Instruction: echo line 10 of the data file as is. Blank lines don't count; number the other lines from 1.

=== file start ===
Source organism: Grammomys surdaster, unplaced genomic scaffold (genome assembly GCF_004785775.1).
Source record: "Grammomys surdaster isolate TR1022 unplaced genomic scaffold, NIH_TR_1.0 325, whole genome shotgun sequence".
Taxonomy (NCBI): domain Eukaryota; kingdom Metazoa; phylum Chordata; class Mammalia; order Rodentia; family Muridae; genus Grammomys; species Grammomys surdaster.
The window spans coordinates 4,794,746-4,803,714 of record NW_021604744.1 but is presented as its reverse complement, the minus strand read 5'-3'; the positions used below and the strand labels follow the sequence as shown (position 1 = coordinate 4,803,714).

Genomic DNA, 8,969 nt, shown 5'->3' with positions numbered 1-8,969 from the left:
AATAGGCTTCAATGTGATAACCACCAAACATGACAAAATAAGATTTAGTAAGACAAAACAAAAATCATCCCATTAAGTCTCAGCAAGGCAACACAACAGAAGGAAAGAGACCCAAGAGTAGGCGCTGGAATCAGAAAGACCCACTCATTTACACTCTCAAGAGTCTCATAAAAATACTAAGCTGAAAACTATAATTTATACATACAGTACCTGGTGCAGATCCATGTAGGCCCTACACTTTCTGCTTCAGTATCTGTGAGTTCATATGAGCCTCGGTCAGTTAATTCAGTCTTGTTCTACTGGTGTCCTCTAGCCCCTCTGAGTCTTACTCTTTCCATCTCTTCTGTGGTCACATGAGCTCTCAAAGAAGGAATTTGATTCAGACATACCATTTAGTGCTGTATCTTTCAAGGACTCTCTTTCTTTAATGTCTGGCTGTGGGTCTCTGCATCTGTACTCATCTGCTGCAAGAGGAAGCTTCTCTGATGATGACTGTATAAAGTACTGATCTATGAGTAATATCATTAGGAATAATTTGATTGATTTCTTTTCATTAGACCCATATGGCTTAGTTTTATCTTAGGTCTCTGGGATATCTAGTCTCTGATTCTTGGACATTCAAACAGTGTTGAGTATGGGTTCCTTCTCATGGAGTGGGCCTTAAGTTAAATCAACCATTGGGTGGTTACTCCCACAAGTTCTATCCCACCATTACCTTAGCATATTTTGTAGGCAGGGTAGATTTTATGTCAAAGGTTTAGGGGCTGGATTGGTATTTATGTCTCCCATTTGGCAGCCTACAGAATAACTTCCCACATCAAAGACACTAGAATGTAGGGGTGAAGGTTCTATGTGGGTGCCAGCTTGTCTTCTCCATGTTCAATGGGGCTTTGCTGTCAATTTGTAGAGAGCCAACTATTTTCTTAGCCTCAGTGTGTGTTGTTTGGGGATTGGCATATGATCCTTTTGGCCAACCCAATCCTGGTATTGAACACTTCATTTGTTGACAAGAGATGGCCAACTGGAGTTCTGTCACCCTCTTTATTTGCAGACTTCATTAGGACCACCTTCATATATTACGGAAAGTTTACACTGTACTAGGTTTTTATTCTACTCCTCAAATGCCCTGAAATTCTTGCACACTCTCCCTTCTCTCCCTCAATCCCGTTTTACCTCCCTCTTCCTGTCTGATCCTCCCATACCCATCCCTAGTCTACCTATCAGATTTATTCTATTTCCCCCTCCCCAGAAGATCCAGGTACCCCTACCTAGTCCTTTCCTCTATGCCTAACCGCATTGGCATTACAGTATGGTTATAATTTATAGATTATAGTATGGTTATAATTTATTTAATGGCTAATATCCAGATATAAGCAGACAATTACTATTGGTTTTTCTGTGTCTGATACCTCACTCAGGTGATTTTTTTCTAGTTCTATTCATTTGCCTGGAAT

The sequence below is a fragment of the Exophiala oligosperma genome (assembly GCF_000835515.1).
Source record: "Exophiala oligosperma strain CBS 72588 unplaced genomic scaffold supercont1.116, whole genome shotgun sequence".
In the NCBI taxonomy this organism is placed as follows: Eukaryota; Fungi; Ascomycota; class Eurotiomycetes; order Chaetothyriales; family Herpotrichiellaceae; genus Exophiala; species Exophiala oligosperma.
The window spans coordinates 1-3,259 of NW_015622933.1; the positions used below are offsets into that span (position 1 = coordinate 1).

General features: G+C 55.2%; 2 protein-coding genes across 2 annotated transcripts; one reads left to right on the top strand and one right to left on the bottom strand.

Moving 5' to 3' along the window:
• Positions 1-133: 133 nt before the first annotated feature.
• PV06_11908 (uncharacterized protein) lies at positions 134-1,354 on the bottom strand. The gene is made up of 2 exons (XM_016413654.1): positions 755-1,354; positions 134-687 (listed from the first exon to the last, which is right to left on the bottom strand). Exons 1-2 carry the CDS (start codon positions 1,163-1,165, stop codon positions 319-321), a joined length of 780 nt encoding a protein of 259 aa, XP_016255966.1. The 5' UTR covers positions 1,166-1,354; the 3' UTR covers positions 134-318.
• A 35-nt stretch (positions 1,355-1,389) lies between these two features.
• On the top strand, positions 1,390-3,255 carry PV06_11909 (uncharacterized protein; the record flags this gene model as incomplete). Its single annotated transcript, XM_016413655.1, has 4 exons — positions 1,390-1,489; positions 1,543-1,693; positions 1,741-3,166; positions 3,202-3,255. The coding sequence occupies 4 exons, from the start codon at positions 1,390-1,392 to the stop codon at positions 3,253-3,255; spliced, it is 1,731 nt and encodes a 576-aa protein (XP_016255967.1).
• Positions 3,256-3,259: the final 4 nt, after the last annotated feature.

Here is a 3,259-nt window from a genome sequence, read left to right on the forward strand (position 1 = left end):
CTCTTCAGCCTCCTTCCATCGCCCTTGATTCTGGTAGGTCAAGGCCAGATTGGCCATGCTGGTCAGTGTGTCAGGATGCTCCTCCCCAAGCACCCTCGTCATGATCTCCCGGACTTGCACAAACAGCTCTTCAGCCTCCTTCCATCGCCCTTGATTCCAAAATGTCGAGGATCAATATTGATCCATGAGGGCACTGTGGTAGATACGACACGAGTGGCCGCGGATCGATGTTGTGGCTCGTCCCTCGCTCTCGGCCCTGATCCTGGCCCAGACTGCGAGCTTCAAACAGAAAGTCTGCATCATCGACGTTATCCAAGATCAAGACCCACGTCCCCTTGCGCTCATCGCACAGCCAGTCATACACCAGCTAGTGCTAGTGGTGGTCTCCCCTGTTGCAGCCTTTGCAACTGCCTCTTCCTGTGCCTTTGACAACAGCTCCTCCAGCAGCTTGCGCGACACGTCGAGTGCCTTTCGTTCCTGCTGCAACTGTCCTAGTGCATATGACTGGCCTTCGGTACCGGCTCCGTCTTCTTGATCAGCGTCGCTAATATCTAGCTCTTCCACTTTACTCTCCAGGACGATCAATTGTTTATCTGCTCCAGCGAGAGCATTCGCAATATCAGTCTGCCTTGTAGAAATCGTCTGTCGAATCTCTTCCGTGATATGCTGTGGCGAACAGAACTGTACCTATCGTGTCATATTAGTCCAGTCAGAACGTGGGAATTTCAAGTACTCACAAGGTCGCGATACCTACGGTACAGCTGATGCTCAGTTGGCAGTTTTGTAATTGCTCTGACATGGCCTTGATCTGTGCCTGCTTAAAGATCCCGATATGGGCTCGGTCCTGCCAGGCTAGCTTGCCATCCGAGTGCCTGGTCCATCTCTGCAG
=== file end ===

The window spans coordinates 1-3,259 of NW_015622933.1; the positions used below are offsets into that span (position 1 = coordinate 1).